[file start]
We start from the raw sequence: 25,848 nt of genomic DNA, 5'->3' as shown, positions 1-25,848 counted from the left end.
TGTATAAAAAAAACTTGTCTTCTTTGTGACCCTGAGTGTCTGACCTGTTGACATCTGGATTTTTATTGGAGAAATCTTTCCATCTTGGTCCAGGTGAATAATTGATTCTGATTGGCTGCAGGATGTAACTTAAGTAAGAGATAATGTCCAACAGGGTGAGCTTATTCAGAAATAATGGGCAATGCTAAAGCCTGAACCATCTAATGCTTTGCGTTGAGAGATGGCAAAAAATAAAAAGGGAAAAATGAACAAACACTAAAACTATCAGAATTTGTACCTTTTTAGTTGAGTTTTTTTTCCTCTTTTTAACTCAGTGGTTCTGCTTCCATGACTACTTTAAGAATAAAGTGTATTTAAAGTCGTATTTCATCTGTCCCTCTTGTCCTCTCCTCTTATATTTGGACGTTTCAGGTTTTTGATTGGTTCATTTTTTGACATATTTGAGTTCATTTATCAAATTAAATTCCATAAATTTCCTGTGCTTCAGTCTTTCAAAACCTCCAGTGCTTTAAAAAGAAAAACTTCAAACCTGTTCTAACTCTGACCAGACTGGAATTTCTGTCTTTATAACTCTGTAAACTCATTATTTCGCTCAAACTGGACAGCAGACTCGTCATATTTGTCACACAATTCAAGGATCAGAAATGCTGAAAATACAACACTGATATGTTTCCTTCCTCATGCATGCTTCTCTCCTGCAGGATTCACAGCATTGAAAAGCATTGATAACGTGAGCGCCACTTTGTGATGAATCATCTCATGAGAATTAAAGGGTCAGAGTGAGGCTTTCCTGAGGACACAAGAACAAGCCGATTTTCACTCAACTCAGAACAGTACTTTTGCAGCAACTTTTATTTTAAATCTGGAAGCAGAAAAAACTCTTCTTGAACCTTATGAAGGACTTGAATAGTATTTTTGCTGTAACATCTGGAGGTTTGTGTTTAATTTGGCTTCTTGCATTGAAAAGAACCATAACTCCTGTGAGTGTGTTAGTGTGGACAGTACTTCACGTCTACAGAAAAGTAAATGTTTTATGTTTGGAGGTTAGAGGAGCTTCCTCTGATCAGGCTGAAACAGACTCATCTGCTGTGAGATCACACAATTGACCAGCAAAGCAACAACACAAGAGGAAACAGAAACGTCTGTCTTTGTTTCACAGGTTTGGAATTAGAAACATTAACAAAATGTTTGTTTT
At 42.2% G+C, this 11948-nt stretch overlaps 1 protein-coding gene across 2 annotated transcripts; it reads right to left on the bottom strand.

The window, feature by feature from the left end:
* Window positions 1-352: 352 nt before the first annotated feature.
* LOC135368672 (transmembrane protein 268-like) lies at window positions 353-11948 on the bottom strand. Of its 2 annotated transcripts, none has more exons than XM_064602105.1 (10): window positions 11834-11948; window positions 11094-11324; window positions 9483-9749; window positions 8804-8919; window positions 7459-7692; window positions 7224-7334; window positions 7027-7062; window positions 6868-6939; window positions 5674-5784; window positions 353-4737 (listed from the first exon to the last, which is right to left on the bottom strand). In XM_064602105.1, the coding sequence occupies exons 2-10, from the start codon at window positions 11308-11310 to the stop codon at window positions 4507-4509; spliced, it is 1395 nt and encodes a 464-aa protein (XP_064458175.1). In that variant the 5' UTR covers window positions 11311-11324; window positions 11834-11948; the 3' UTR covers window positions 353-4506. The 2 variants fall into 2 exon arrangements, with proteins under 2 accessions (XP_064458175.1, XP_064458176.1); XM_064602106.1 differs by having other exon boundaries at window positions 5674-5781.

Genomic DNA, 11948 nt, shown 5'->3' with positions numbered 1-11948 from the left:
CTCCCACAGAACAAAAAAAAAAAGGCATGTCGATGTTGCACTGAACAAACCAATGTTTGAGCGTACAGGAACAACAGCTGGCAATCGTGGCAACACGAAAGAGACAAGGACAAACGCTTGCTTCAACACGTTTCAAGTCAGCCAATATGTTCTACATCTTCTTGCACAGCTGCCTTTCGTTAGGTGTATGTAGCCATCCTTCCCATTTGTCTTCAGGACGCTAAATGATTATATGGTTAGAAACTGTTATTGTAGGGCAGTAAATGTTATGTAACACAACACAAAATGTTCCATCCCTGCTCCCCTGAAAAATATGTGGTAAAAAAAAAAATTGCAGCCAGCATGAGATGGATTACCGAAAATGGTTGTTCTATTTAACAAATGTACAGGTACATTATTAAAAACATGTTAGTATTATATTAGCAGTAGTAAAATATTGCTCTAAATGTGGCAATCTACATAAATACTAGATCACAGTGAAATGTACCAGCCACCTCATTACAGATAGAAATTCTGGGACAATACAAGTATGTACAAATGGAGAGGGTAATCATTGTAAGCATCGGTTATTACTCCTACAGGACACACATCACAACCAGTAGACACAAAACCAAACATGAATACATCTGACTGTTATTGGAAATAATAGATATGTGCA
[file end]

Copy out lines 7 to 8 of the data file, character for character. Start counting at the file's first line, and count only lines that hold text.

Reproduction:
Genomic DNA, 11948 nt, shown 5'->3' with positions numbered 1-11948 from the left:
CTCCCACAGAACAAAAAAAAAAAGGCATGTCGATGTTGCACTGAACAAACCAATGTTTGAGCGTACAGGAACAACAGCTGGCAATCGTGGCAACACGAAAGAGACAAGGACAAACGCTTGCTTCAACACGTTTCAAGTCAGCCAATATGTTCTACATCTTCTTGCACAGCTGCCTTTCGTTAGGTGTATGTAGCCATCCTTCCCATTTGTCTTCAGGACGCTAAATGATTATATGGTTAGAAACTGTTATTGTAGGGCAGTAAATGTTATGTAACACAACACAAAATGTTCCATCCCTGCTCCCCTGAAAAATATGTGGTAAAAAAAAAAATTGCAGCCAGCATGAGATGGATTACCGAAAATGGTTGTTCTATTTAACAAATGTACAGGTACATTATTAAAAACATGTTAGTATTATATTAGCAGTAGTAAAATATTGCTCTAAATGTGGCAATCTACATAAATACTAGATCACAGTGAAATGTACCAGCCACCTCATTACAGATAGAAATTCTGGGACAATACAAGTATGTACAAATGGAGAGGGTAATCATTGTAAGCATCGGTTATTACTCCTACAGGACACACATCACAACCAGTAGACACAAAACCAAACATGAATACATCTGACTGTTATTGGAAATAATAGATATGTGCA